Two conflicting factors are steering the 2023 Atlantic hurricane season: balmy ocean waters and a likely El Niño. But just where the season will take us is uncertain.
Federal meteorologists are predicting the presence of the dueling tropical elements will mean a near-normal hurricane season this year.
The National Oceanic and Atmospheric Administration announced Thursday it is predicting 12 to 17 named storms, of which five to nine will become hurricanes and one to four will reach major hurricane strength. Major hurricanes have sustained winds of 111 miles per hour or greater.
Forecasters predict a 40% chance of a near-normal season, a 30% chance of an above normal season and 30% chance of a below normal season.
“It’s time to prepare,” said Rick Spinrad, the NOAA administrator. “Remember: It only takes one storm that devastates a community ... If one of those named storms is hitting your home, your community, it’s very serious.”
The outlook released Thursday doesn’t identify specific locations where storms might make landfall, or which regions of the Atlantic basins are more likely to see a tropical cyclone. It also doesn’t identify when in the season a storm is expected to form. Overall, it’s a broad forecast that looks at the hurricane season as a whole.
NOAA has a 70% confidence in this year’s forecast, the agency said.
The outlook reflects a couple of dueling factors that either suppress storm activity or fuel it.
NOAA scientists expect El Niño conditions will develop in the next couple of months, which can suppress hurricane activity in the Atlantic. Forecasters says there is about a 55% chance that a strong El Niño will take over.
However, El Niño could be offset by warmer-than-average sea surface temperatures in the Atlantic and Caribbean Sea, which helps storms to develop.
In mid-April, forecasters at Colorado State University called for a “slightly below-average” hurricane season this year.
The university’s renowned tropical weather and climate research team based its initial outlook on the same conflicting factors: the possibility for a strong El Niño, when a bolstered jet stream could erode strong hurricanes, and an “anomalously warm” Atlantic. Meteorologists there predicted 13 named storms, of which six will become hurricanes and two will reach major hurricane strength. The team plans to update its forecast in June.
Regardless of what the outlook says, weather experts continue to drive home that all it takes is one storm to uproot your life. In the early days of hurricane season, pay less attention to the tropical weather forecasts and more attention to how you can prepare for a potential cyclone.
Federal emergency managers also shared advice on how to prepare for hurricane season’s official start, one week away.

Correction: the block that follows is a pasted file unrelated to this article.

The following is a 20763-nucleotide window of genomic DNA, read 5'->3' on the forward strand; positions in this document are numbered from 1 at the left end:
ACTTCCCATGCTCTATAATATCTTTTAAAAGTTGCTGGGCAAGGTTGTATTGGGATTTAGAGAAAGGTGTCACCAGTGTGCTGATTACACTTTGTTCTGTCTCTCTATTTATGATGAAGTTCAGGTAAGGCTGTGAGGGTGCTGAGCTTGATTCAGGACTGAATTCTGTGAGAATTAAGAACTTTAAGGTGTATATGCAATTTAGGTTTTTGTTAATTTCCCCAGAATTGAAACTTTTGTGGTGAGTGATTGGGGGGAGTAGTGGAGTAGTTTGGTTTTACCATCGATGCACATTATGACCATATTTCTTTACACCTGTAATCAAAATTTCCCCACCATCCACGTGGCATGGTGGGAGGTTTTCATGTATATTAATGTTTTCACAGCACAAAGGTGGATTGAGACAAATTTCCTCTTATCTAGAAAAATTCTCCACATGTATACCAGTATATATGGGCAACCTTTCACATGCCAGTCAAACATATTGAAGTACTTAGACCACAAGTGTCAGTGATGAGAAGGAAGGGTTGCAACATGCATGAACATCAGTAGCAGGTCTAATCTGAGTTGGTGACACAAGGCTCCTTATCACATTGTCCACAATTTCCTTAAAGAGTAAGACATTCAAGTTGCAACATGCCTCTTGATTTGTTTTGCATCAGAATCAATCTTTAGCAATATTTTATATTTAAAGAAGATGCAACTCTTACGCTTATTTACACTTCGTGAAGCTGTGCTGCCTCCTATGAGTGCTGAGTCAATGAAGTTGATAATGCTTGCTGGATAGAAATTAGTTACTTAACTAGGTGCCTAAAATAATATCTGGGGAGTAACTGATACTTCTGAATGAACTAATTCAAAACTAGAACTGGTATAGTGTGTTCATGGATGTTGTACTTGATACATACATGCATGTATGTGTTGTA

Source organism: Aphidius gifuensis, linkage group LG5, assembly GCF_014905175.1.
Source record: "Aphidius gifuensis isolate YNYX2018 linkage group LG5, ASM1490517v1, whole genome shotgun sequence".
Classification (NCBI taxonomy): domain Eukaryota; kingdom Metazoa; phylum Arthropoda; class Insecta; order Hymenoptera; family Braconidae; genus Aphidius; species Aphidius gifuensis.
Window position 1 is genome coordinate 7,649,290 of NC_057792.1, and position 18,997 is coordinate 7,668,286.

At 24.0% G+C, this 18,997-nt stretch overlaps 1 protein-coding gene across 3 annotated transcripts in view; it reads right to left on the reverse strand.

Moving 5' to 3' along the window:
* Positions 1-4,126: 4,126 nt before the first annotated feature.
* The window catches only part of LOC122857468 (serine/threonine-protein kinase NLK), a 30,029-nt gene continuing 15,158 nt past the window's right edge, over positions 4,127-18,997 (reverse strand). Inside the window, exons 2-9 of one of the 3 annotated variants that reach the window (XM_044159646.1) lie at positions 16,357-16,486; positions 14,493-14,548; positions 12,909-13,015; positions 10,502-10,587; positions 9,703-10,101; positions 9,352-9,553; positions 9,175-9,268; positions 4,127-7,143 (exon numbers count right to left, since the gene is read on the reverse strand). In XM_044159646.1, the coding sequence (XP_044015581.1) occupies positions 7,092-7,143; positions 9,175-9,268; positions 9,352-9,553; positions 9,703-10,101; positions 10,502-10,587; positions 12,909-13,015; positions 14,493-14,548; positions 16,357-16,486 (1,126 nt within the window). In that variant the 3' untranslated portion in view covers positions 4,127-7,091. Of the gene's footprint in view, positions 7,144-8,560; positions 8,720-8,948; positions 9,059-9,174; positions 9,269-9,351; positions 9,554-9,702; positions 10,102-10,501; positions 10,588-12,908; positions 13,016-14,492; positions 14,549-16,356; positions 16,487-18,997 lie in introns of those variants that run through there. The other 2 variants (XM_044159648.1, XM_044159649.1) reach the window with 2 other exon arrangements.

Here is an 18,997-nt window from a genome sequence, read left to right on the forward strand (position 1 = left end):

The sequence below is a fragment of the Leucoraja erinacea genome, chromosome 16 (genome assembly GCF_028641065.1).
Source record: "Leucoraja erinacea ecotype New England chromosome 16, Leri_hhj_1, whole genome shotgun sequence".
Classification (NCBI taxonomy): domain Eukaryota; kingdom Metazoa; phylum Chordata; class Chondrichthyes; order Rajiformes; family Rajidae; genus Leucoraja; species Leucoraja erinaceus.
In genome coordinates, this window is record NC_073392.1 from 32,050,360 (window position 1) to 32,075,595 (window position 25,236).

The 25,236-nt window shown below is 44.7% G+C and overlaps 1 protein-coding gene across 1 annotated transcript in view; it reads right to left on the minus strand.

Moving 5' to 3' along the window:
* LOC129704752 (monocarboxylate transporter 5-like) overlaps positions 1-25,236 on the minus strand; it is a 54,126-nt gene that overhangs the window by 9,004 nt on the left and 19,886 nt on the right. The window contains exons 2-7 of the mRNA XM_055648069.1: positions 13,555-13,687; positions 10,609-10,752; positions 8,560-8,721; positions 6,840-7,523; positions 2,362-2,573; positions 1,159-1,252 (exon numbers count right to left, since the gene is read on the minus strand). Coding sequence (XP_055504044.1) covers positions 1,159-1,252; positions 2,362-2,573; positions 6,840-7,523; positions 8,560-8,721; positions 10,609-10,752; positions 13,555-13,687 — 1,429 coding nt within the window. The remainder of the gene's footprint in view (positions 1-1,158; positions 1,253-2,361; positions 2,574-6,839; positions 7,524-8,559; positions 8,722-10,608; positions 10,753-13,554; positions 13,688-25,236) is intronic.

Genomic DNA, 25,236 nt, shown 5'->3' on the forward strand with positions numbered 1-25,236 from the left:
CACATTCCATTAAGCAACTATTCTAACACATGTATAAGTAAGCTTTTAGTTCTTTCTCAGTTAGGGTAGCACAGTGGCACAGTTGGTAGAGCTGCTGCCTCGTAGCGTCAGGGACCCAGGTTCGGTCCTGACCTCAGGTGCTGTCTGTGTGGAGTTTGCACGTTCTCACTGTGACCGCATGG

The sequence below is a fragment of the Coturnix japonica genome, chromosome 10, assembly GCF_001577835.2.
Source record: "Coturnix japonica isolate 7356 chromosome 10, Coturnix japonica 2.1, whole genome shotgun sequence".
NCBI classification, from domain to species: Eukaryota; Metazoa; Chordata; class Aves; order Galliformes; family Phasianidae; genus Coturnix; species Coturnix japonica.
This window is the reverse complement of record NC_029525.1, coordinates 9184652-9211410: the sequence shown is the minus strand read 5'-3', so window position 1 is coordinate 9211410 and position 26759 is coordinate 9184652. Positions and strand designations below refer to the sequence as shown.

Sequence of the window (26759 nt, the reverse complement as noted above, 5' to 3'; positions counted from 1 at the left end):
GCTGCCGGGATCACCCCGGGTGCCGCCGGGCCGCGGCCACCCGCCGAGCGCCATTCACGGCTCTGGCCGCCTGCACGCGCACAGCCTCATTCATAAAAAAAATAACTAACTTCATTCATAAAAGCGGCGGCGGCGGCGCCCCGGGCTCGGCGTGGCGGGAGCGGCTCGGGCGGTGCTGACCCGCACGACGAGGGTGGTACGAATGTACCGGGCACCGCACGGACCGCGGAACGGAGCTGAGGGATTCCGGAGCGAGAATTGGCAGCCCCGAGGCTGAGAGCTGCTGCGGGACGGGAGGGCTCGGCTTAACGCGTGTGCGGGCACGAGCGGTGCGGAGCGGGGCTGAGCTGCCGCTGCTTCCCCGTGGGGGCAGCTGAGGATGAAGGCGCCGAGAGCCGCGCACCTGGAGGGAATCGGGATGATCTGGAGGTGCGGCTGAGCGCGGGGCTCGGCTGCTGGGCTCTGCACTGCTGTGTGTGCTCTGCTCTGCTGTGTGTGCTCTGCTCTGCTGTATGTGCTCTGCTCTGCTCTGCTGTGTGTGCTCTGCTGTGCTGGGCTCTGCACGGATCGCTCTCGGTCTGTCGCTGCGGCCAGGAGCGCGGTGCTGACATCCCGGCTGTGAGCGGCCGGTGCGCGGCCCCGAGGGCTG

“Regardless of the time of year, whether we’re in the peak of hurricane season or not, it just takes one,” said Deanne Criswell, the administrator of the Federal Emergency Management Agency. “That means we do need to prepare today.”
Criswell said there are three things you can do today to prepare for a hurricane: Know your risk, know how you’re going to find crucial storm information, and make an emergency plan.
”Hurricanes are more than just the cone we see. They are storm surge. They are significant rainfall. They are carbon monoxide after. You need to know what your risk is,” Criswell said. “It is not a one-size-fits-all solution.”
The Atlantic hurricane season officially runs from June 1 to Nov. 30, but meteorologists are quick to remind the public that tropical cyclones can form both before and after those dates. Storms can also form on the bookends of the hurricane season: Last year’s Hurricane Nicole made landfall on Florida’s Atlantic coast as a Category 1 storm — just 20 days before the end of the season.
Thursday’s forecast applies to the Atlantic basin, which includes the Atlantic Ocean, the Caribbean Sea and the Gulf of Mexico, according to NOAA.
An average hurricane season, federal meteorologists say, has 14 named storms, of which seven become hurricanes and three reach major hurricane status. Last year was considered an average season, coming off the heels of two of the most active years in history in 2020 and 2021.
The World Meteorological Organization retired the storm names Ian and Fiona after both storms in 2022 caused billions of dollars in damage in Southwest Florida and Puerto Rico and claimed nearly 200 lives combined.
Next month, NOAA is launching a new hurricane model, called the Hurricane Analysis and Forecast System, which could have up to a 15% improvement in track and intensity forecasts over existing storm models, Spinrad said. It’s expected to roll out in late June.
Based on a 30-year climate record from 1991 to 2020, the first named storm usually forms in mid-to-late June, while the first hurricane forms in mid-August and the first major hurricane in late August or early September, according to the NOAA.
Meteorologists consider Sept. 10 to be the peak of hurricane season.
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